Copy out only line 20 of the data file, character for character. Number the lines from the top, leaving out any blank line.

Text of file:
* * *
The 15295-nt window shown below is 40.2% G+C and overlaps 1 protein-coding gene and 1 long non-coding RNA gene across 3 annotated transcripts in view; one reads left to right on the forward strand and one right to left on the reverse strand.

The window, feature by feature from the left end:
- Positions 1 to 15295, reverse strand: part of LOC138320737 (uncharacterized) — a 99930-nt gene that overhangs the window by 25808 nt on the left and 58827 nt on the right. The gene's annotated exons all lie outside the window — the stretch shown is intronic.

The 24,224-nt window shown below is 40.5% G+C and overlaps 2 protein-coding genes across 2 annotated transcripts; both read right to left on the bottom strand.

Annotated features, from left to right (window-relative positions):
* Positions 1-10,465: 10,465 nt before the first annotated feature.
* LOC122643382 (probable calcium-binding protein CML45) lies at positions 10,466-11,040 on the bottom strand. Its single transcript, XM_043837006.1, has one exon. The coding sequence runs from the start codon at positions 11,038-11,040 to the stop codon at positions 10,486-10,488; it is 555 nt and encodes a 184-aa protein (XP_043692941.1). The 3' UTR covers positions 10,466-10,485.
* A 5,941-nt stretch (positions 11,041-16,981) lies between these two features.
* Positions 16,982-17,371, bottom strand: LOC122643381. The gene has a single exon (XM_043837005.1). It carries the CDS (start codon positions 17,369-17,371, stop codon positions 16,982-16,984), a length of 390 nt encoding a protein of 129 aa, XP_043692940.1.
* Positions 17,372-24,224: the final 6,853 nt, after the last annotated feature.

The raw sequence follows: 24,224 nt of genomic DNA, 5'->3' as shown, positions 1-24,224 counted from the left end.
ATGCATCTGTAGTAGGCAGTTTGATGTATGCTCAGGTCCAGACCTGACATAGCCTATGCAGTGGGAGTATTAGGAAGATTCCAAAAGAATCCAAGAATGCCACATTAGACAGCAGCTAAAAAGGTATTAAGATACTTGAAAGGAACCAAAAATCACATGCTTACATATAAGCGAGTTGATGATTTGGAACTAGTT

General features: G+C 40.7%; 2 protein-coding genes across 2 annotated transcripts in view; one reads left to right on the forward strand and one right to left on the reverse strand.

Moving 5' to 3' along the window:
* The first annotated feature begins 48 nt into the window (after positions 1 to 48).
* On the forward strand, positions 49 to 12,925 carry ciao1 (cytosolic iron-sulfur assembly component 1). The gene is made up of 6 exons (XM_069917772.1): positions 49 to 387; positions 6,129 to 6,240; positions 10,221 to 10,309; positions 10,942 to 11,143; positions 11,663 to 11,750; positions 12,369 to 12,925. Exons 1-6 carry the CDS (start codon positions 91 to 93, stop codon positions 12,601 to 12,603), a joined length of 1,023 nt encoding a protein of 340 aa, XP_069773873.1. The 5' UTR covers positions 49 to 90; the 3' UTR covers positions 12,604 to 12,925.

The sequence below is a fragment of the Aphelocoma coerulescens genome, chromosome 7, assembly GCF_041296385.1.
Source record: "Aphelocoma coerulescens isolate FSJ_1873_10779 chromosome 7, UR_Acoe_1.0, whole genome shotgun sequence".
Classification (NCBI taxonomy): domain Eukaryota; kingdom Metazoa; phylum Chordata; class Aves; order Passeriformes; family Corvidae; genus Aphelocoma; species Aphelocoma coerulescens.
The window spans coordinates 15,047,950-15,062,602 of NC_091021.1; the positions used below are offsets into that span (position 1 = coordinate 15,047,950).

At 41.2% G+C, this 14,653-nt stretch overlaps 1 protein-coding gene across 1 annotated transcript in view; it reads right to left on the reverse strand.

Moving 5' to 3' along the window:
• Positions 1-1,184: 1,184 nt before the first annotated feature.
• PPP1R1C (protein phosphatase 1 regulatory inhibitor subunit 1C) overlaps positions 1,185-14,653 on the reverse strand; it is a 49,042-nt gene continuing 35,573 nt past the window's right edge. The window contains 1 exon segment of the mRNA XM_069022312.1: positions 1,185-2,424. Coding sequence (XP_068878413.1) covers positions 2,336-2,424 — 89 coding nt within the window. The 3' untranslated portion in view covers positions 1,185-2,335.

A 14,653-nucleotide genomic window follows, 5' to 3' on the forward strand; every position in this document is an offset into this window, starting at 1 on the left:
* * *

The window spans coordinates 15,047,950-15,062,602 of NC_091021.1; the positions used below are offsets into that span (position 1 = coordinate 15,047,950).